ICE WORLD
Double DRT for a Soliday: Sols 3964-3965:

Dust removal delayed: Sols 3962-3963

Curiosity Needs an Altitude Adjustment: Sols 3955-3956

"Sombrero Rock": A Case of Case-Hardening?

ICE WORLD
Astronauts honored for contributions to China's space program

China capable of protecting astronauts from effects of space weightlessness

Tianzhou 5 spacecraft burns up on Earth reentry

Crew of Shenzhou XV mission honored for six-month space odyssey

ICE WORLD
Sierra Space increases total investment to $1.7B with $290M Series B Funding

Intelsat expands Brazil infrastructure, delivers new services

Eutelsat investors approve OneWeb merger for satellite internet

Arlington Capital Partners to acquire Exostar from Thoma Bravo

ICE WORLD
Metal-loving microbes could replace chemical processing of rare earths

Five things to know about 'Assassin's Creed'

Material matters

Green issues dominate Paris fashion as green tech marketplace debuts

ICE WORLD
Study sheds new light on strange lava worlds

JWST's first spectrum of a TRAPPIST-1 planet

Alien Machines in the Solar System: The Possibilities and Potential Origins

Possible hints of life found on distant planet - how excited should we be?

ICE WORLD
Plot thickens in the hunt for a ninth planet

Webb finds carbon source on surface of Jupiter's moon Europa

Hidden ocean the source of CO2 on Jupiter moon

Juice: why's it taking sooo long

Subscribe Free To Our Daily Newsletters


ADVERTISEMENT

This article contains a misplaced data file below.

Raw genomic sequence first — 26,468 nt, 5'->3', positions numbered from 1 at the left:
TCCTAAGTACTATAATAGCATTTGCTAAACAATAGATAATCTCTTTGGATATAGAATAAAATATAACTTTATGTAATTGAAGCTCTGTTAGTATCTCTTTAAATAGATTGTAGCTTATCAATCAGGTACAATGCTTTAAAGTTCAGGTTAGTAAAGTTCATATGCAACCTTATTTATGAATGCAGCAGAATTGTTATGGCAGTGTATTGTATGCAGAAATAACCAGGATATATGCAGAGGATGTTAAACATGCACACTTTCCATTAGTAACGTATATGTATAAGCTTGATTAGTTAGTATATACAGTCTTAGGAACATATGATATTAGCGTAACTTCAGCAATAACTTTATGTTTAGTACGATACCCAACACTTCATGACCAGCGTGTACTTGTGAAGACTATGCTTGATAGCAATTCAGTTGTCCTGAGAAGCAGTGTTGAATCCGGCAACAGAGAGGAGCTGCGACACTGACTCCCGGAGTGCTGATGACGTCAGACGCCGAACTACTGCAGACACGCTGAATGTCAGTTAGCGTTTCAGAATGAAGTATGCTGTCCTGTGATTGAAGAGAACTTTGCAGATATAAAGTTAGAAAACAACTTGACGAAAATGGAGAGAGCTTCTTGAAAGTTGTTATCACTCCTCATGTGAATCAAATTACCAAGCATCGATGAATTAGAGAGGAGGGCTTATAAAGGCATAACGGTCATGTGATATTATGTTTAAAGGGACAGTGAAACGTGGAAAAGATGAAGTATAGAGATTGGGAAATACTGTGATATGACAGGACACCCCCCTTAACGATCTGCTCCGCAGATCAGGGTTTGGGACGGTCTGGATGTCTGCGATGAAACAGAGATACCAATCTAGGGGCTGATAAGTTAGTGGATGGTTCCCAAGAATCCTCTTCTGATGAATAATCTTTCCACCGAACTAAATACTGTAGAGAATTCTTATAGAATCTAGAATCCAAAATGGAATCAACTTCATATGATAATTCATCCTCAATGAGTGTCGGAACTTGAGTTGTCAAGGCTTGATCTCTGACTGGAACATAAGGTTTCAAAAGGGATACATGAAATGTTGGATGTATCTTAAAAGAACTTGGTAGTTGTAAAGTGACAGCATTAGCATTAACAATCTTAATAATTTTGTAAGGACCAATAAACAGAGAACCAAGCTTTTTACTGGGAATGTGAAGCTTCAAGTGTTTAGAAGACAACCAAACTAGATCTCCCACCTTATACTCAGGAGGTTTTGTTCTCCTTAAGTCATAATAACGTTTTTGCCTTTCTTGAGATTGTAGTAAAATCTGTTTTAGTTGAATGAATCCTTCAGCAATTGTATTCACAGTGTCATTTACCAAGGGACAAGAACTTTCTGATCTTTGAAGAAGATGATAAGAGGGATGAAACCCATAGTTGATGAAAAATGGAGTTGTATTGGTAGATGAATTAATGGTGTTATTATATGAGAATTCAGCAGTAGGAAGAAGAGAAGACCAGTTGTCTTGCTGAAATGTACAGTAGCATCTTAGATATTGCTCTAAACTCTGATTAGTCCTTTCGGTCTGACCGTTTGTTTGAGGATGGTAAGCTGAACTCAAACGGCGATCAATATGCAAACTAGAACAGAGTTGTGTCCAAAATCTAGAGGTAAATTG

The content herein, unless otherwise known to be public domain, are Copyright 1995-2023 - Space Media Network. All websites are published in Australia and are solely subject to Australian law and governed by Fair Use principals for news reporting and research purposes. AFP, UPI and IANS news wire stories are copyright Agence France-Presse, United Press International and Indo-Asia News Service. ESA news reports are copyright European Space Agency. All NASA sourced material is public domain. Additional copyrights may apply in whole or part to other bona fide parties. All articles labeled "by Staff Writers" include reports supplied to Space Media Network by industry news wires, PR agencies, corporate press officers and the like. Such articles are individually curated and edited by Space Media Network staff on the basis of the report's information value to our industry and professional readership. Advertising does not imply endorsement, agreement or approval of any opinions, statements or information provided by Space Media Network on any Web page published or hosted by Space Media Network. General Data Protection Regulation (GDPR) Statement Our advertisers use various cookies and the like to deliver the best ad banner available at one time. All network advertising suppliers have GDPR policies (Legitimate Interest) that conform with EU regulations for data collection. By using our websites you consent to cookie based advertising. If you do not agree with this then you must stop using the websites from May 25, 2018. Privacy Statement. Additional information can be found here at About Us.